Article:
On Friday I was at the Whatcom YMCA waiting for my daughter to climb the wall. I know, usually children make their parents climb the wall, right? Well. There were a bunch of people there despite the fact that we got there five minutes before the climbing wall opened for Family Climb.

So we got her harness on and then she waited. Climbing the bouldering wall and getting all warmed up. While I waited I found a spot partway up the stairs where I could see her when it came time for her to climb and with a nice space on a girder that abutted the climbing wall for my laptop. I set the laptop on my carrying case and proceeded to read what I had just written on the novella: Toils & Snares and the novel: Straight Into Darkness. Then something happened. The laptop slipped and fell…

Now the “new” laptop is actually a 2009 Lenovo Thinkpad X200 that I picked up used from the Rakuten website for $175 and free shipping. I’m one of those weirdos who actually like the little red cursor button in the middle of the keyboard between the G, H and B keys. I had once owned a 1999 Thinkpad that I bought in 2005, another refurbished model like this one. Both computers were nearly top of the line when they were built so with some extra RAM and an operating system update it works great. And it’s small and lightweight. I bought the docking station with a DVD-RW drive, extra battery charge and an extra large capacity battery. I was all set to write a whole bunch under all sorts of conditions.

Now back to the story at hand. I froze as it slipped from my fingers, closing itself as it passed between the girder and the soft panel on the side of the climbing wall. It clanked into something. From my vantage point I could see nothing. “What was that?” asked one of the Y’s climbing wall crew.

It was a laptop,” I said in a pained voice as I ran down the stairs, “I’m not sure what it is now.”

It had not hit the ground. I could barely see where it had ended up. It had hit the next girder down about a six or seven foot fall! The battey pack was separated from the laptop and I couldn’t reach it easily. “At least I bought it used,” was all I could say in response to the jumble of questions and concern. I managed to twist and gyrate myself around under the girder and retrieve first the battery pack and then the computer. It was dusty, but didn’t seem to be majorly beaten up. Having recently gotten a netbook back from a repair service after it had lost video after a short fall of about 18 inches onto a very thick carpet, also while close, I was fearing the worst.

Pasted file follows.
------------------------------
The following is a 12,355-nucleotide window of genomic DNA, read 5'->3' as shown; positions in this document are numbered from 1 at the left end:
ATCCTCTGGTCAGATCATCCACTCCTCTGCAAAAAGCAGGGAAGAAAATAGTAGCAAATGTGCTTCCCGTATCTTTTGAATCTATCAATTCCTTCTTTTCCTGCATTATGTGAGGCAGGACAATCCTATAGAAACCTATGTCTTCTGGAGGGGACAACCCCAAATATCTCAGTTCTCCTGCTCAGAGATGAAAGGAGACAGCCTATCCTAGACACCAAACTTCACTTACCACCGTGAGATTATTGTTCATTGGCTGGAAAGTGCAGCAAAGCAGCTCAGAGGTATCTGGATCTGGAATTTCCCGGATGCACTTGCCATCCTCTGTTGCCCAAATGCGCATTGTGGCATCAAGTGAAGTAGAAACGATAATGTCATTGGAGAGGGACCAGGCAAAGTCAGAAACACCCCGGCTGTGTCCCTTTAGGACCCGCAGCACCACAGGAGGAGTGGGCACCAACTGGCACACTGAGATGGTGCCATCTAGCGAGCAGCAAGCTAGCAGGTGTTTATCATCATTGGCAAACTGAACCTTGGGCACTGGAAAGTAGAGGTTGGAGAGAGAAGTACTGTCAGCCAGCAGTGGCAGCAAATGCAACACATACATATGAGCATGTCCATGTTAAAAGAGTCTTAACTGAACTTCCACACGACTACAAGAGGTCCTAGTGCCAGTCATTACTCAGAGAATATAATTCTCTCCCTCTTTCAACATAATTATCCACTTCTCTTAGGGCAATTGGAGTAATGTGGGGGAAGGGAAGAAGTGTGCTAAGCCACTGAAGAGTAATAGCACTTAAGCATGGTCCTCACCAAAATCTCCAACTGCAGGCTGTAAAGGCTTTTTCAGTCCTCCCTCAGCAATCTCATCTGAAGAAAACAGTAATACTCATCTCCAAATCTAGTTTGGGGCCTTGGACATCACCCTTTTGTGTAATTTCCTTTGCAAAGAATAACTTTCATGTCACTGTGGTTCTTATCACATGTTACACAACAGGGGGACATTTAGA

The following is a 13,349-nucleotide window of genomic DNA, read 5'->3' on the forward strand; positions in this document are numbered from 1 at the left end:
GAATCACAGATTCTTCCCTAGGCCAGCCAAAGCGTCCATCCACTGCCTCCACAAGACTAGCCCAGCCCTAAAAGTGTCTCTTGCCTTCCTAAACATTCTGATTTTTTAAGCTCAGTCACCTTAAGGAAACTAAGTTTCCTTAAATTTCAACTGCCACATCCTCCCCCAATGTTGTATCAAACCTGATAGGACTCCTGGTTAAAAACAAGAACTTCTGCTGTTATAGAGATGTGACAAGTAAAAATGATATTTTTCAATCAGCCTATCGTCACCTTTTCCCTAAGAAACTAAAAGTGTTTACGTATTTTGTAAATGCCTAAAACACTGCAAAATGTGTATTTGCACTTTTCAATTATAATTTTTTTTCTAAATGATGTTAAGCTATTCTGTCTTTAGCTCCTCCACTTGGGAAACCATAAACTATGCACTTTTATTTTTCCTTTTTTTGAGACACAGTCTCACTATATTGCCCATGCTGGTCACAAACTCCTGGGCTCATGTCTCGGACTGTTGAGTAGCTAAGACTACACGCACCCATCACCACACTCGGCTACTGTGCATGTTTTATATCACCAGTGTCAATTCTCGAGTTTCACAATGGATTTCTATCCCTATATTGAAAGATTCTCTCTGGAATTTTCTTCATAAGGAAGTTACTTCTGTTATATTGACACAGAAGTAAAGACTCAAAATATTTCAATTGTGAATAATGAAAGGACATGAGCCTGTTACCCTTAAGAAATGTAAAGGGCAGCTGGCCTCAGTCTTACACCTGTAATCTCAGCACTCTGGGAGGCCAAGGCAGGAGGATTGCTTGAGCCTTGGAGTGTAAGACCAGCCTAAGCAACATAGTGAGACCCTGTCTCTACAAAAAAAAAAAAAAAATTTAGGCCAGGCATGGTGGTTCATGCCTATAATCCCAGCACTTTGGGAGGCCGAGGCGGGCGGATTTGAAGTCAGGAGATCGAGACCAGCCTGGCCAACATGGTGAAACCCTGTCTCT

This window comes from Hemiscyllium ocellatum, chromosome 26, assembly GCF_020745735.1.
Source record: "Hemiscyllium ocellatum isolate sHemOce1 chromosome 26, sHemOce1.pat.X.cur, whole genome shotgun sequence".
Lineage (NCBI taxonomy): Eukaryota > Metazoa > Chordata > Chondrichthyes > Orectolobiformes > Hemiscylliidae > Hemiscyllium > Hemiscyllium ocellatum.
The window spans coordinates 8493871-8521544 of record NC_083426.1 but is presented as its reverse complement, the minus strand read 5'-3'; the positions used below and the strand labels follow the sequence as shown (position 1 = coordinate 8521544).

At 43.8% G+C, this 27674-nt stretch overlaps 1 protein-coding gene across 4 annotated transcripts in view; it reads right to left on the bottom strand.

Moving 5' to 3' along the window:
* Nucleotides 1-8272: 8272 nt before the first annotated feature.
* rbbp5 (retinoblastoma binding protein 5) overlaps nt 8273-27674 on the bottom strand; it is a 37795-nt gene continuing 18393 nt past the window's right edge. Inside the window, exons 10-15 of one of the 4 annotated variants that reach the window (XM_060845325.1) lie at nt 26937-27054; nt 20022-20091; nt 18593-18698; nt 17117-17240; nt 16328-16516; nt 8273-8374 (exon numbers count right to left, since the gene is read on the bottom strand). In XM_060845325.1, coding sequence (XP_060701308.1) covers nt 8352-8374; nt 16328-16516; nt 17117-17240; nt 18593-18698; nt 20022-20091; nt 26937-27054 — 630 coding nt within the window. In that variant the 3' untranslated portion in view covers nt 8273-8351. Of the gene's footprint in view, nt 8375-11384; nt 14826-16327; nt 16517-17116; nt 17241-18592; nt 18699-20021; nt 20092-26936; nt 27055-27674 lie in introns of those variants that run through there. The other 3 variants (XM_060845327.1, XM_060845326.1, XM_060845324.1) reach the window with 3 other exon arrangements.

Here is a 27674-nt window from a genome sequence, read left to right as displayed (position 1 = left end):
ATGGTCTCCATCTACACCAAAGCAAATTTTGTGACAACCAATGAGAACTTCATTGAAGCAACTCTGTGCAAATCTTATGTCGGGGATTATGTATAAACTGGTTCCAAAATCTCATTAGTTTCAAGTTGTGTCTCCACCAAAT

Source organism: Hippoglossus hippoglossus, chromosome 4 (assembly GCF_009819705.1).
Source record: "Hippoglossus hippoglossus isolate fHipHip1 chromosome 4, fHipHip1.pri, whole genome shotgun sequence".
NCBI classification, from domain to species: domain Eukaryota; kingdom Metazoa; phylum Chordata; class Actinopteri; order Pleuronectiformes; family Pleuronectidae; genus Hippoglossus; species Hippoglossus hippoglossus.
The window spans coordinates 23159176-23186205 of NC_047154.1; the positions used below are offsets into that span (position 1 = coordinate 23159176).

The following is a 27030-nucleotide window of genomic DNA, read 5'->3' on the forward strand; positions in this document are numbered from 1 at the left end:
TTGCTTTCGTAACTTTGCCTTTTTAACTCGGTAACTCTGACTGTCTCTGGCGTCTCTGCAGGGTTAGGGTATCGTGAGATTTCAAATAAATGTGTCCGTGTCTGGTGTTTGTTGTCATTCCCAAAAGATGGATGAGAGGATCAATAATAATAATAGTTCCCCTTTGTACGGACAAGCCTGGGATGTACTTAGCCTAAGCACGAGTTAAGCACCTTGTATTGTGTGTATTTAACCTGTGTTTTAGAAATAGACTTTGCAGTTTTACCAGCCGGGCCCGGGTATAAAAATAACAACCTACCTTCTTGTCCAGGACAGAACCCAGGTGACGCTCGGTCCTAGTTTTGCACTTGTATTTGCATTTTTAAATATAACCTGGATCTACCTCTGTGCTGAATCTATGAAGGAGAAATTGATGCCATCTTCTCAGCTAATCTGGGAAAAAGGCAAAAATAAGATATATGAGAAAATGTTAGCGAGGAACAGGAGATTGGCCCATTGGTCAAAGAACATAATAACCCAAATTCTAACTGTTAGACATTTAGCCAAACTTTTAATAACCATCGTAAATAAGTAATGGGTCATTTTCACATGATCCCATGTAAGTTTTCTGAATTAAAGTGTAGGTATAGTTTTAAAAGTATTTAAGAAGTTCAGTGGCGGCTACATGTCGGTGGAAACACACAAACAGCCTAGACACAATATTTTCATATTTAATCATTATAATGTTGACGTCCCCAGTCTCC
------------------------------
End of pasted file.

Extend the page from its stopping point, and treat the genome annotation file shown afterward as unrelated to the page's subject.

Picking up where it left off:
I pressed the battery pack back in place and returned to my perch, opening up the laptop bag this time so there would be no repeating my computer’s suicidal plunge. I took a deep breath and pressed the power button. It whirred and the archaic green lights came on showing wifi, hard-drive activity and battery power. In a few moments longer than normal, the Windows 7 welcome screen came up. In minutes I had reopened my Scrivener files for both pieces of writing. Despite not hitting back-up in the recent hour, both files contained all the words they had had when it closed itself and plunged straight into darkness. In addition, the spreadsheet file I had created in OpenOffice4 came up in recovery mode with all the numbers of the words I’d just finished.

As someone who has lost an entire chapter of a novel, nearly 4000 words from inadvertently saving the wrong file on top of another file with the same name… Well, I’ve burned myself before. So I take backups seriously. I have a huge collection of jump-drives, utilize GoogleDrive for backups as well as often e-mailing big files to myself. [Oh, excuse me a moment. BRB] {Okay. Just e-mailed both of the backup files to myself.} I’m so paranoid that I’ll lose my stuff I suspect there are sections of my first published novel in existence on some drive somewhere that may have magical words now lost to time because I made too many backups. Since I rarely use an SD card I bought a 16 GB SD card that is set up for automatic backups and also for speeding up computer operations. I discovered that if it is not in the slot, Scrivener will back up to its own backup file. So I’ve now taken to alternating where I save my backups.

The key aspect is setting up the habits. One of the best things you can do is to ALWAYS name a file as soon as you open it, before you write any words. This increases the odds that you may be able to recover the file if there is some sort of catastrophic failure that does not have the happy ending mine did. When the hard-drive died sompletely on the Apple MacBook I was using for final Scrivener output for the All Is Silence HardCover printing, I did lose both the original files and the back-ups. I had not been careful, but I had an extensive collection of PDFs and mobis and epubs and rtf docs that had all the words! So, with a little hard and repetitious work I was able to reproduce the PDF and make the page number adjustments to be able to print the hardcover, though it was most of a month later than planned. So. Back up. Now. Do it. I just hit Ctr-S, did you?